Montgomery, Cats, Death, and Redemption

Anne of Green Gables is an afterthought when I think of Lucy Maud Montgomery. I grew up on her pantheon of classic novels, which on the surface comprise cheerful sketches of rural midcentury life, but that are always veering away from cheerful sketches of rural midcentury life into gothic romanticism. Anne is her most popular novel, but in the lives of her orphaned, sensitive, and misunderstood heroines, sweetness and light is the exception, not the rule. She has an incredible yearning towards the transcendent, the good and true and beautiful, but her writing leaves me wondering if she ever found the source of that heavenly desire.

Her writing is also full of cats. Almost all of her heroines have a special love for them, and the few sympathetic grown-ups in her stories do as well – such as Jane’s father in Jane of Lantern Hill, and Father Cassidy and Uncle Jimmy in Emily of New Moon. On the other hand, the overbearing adults who willfully misunderstand Montgomery’s child heroines, such as Jane’s grandmother and Emily’s Aunt Elizabeth, are marked by their dislike of cats. 

In her writing, a cat shows up when a heroine has finally found a home where she is safe and loved. They represent childlike freedom and innocence, which is why the few instances of cats dying in her stories are so meaningful. There are only three that I can think of, and they each reveal something about Montgomery’s inner darkness and the spiritual lens through which she writes her books.

Jane Stuart & Natural Death

Jane of Lantern Hill is an optimistic novel about a spunky child who grows into herself once she finds a parent who loves her for who she is. Jane’s new home has not one but two cats, both named Peter.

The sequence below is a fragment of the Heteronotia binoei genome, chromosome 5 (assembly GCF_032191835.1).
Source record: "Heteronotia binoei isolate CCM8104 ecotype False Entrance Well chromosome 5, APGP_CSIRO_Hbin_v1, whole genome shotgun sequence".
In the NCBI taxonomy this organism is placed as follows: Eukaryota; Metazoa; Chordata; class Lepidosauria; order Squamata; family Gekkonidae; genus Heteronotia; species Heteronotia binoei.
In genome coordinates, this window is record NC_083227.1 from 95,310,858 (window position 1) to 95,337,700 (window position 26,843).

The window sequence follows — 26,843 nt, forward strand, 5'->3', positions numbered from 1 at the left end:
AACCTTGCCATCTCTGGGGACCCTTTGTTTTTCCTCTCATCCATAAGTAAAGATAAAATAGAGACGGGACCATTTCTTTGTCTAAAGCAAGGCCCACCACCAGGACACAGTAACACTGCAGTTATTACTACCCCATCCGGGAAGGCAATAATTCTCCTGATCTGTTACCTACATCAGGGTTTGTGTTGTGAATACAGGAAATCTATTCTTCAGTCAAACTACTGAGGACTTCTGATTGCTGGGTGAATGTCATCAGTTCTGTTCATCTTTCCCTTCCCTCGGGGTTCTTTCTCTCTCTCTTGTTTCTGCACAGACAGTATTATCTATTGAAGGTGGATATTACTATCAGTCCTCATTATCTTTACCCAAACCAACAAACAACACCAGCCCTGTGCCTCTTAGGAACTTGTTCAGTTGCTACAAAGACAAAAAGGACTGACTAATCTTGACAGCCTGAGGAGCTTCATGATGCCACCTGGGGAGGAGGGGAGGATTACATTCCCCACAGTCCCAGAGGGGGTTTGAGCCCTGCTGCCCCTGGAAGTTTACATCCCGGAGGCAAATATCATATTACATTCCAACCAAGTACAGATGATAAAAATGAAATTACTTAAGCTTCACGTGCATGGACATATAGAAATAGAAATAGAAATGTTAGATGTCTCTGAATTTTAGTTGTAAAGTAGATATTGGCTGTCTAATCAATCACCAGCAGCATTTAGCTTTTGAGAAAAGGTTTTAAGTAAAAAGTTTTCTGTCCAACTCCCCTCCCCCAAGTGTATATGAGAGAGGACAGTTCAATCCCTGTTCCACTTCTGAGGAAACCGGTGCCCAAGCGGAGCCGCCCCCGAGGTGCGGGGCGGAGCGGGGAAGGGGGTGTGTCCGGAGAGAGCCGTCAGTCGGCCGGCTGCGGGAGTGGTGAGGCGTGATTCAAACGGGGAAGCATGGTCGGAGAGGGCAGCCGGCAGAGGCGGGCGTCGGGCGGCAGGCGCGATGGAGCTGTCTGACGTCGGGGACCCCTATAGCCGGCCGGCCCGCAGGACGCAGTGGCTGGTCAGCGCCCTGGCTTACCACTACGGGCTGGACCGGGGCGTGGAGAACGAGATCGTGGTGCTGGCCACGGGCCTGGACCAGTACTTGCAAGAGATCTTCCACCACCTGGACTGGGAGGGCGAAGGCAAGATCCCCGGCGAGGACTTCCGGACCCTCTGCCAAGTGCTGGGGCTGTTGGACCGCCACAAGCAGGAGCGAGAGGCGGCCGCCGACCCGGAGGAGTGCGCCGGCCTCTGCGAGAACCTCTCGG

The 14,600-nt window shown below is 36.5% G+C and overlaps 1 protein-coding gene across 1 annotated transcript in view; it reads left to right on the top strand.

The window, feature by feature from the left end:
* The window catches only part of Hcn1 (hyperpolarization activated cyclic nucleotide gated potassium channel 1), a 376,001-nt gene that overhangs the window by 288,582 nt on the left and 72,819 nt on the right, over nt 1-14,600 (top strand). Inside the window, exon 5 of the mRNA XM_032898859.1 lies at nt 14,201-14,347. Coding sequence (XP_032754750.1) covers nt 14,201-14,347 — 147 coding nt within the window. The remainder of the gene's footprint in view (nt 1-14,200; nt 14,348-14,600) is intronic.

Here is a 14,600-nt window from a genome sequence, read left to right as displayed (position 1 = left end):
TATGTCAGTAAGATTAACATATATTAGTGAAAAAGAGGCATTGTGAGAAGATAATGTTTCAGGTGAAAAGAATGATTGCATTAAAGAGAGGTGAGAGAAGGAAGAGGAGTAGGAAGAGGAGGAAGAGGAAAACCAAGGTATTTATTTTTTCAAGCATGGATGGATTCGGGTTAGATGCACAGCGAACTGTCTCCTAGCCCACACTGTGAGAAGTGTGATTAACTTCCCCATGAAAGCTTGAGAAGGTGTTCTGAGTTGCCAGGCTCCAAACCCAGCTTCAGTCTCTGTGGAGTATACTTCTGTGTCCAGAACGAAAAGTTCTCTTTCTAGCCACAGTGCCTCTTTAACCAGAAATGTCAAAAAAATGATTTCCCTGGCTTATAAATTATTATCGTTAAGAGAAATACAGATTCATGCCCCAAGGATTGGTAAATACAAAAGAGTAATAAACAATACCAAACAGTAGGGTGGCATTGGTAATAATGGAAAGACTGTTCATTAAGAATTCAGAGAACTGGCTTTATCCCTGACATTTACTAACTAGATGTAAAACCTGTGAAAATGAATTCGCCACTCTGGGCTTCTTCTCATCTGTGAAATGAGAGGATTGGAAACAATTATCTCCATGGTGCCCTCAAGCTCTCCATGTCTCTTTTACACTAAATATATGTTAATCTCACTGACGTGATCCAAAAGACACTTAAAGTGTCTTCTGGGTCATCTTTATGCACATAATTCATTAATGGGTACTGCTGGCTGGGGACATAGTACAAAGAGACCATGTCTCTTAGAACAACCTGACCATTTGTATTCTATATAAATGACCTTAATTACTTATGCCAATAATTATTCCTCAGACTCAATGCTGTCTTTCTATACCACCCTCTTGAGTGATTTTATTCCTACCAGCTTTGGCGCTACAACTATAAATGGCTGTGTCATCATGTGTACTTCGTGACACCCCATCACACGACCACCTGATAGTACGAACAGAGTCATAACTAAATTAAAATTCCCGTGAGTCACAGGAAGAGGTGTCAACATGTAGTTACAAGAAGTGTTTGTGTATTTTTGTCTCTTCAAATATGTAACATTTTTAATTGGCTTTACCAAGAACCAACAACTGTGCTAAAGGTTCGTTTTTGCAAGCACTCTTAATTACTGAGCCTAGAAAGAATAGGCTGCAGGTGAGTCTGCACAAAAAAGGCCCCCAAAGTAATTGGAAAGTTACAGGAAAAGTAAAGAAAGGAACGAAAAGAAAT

Dad put his arm around Jane. 

“Second Peter died last week, Jane. I don’t know what happened to him … he got sick. I had the vet for him but he could do nothing.”

Jane felt a stinging in her eyes. She would not cry, but she choked.

“I … I … I didn’t think anything I loved could die,” she whispered into Dad’s shoulder.

“Ah, Jane, love can’t fence out death. He had a happy life if a short one … and we buried him in the garden. Come out and see the garden, Jane … “

Jane of Lantern Hill, L. M. Montgomery

This is a coming-of-age book, and Montgomery captures the painful lesson that every child has to learn, that death can touch the things we love. It hurts, but it’s normal and healthy.

What raises my eyebrows about this scene is that there is no mention of redemption. Dad gives the words of comfort that we all hear when a pet dies: he had a happy life and was loved. Then he distracts her from the harsh truth that “love can’t fence out death”. In a novel otherwise bursting with all kinds of life – flowers, families, crops, children – it’s a chilling little reminder that death encroaches on all of it. Even though Jane and Dad talk about Heaven in other parts of the book, in this one moment where the sting of death is actually present, the hope of Heaven seems absent.

Bruce Meredith & Sacrifice

Montgomery’s novel Rilla of Ingleside captures the human response to World War I. There are moments of courage and self-sacrifice that keep the light shining, but there are also unresolved moments of spiritual darkness, particularly surrounding the character of Bruce Meredith. Bruce, a sensitive young boy, senses the helplessness and despair of the adults around him as they wait for their sons to return from the war, and makes a startling choice: he kills the pet kitten whom he dearly loves.